With the successful launch, the riskiest part of the Spektr-RG mission was over, but many other major challenges lay ahead. For the first time, the absolute majority of mission controllers sitting at ground stations across Russia had to do something they had never done before -- navigating a spacecraft so far in deep space. Still, on October 21, 2019, ground control successfully inserted the spacecraft into orbit around L2.


Activation of the eROSITA telescope (INSIDER CONTENT)

On August 23, 2019, Peter Predehl, the leader of the eROSITA team, announced that the first camera on the seven-telescope cluster had been activated and worked perfectly. The first X-ray image produced by one of the telescope modules on eROSITA was received on August 26. However, in August and September 2019, eROSITA also experienced mysterious software problems.


Scientific mission (under construction)

Creators of the Spektr-RG spacecraft promised a revolutionary data in the field of the so-called high-energy astrophysics. Unlike previous orbital X-ray telescopes, such as European XMM Newton and NASA's AXAF Chandra, which were equipped with instruments with narrow angles of view, Spektr-RG would enable a wide-angle survey of the sky.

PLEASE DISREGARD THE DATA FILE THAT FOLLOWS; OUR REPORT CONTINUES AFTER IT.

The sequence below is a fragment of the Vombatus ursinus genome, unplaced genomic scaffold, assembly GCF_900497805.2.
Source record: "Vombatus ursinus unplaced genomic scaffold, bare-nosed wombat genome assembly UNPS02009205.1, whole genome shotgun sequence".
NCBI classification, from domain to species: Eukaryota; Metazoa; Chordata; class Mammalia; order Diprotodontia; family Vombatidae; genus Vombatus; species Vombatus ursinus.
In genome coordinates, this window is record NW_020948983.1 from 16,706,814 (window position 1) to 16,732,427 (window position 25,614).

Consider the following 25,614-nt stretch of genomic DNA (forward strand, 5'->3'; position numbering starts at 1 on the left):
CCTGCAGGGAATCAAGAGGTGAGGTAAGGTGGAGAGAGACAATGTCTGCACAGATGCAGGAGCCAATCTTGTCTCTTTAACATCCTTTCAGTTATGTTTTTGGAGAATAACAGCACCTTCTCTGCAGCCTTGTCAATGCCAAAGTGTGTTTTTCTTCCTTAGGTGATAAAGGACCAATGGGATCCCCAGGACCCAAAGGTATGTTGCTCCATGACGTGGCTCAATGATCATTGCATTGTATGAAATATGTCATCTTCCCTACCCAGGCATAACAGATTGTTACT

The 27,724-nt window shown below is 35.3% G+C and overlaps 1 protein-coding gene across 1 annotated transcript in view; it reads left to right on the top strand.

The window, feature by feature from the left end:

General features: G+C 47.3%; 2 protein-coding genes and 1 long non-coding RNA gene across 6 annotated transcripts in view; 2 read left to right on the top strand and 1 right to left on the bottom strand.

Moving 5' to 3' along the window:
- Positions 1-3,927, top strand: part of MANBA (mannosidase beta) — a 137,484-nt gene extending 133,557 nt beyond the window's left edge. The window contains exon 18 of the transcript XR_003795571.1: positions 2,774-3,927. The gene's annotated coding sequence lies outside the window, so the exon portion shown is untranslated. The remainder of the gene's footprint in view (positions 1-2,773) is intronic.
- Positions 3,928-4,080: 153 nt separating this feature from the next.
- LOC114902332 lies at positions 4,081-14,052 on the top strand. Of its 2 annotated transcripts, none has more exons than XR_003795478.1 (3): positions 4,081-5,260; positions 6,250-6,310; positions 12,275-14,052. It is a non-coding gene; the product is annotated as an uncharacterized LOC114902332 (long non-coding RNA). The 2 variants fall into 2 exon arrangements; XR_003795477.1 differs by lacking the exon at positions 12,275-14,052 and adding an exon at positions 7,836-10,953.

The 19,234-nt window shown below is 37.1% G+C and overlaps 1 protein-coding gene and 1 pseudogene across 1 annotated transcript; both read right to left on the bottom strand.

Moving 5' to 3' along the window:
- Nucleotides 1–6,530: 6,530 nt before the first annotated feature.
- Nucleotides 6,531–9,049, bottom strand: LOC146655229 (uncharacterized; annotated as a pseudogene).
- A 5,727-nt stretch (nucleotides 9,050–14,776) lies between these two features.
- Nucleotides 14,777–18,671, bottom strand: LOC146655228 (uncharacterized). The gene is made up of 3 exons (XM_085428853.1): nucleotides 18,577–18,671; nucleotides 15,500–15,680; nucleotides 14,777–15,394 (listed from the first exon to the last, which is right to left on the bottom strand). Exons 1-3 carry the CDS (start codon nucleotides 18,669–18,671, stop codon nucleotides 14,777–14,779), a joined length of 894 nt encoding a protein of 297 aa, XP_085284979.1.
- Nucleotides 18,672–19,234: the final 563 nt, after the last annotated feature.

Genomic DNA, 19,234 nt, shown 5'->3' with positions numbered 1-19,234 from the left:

eROSITA telescope

One of the two telescopes aboard the Spektr-RG observatory was developed at the Max Planck Institute for Extraterrestrial Physics, MPE, in Germany under leadership of Peter Predehl. Known as extended ROentgen Survey with an Imaging Telescope Array, or eROSITA, the instrument features a cluster of seven telescopes designed to detect sources of X-ray radiation throughout the Universe.


ART-XC telescope

The Russian-built instrument aboard the Spektr-RG orbital observatory will be ART-XC, which stands for Astronomical Roentgen Telescope - X-ray Concentrator. Paired with the German eROSITA payload, ART-XC will have a narrower field of view and different though overlapping sensitivity range to X-rays emanating from space.


Navigator service module

Like all other space observatories in the Spektr series, the Spektr-RG mission was built around the standard Navigator platform, which served as a service module for the spacecraft. It provided navigation, power-supply and flight control functions for the Spektr-R mission.


Proton rocket

After switch from the Zenit rocket, the Spektr-RG mission was assigned to a Proton rocket manufactured in 2013 for the Ministry of Defense to deliver a trio of GLONASS navigation satellites. The warranty for the rocket was about to expire at the time of the Spektr-RG launch on June 21.


Block DM-03

The initial orbital maneuvers of the Spektr-RG would be performed with the fourth Block DM-03 upper stage. The space tug manufactured in 2011 had to be re-certified for flight, because its warranty had expired before the launch of observatory.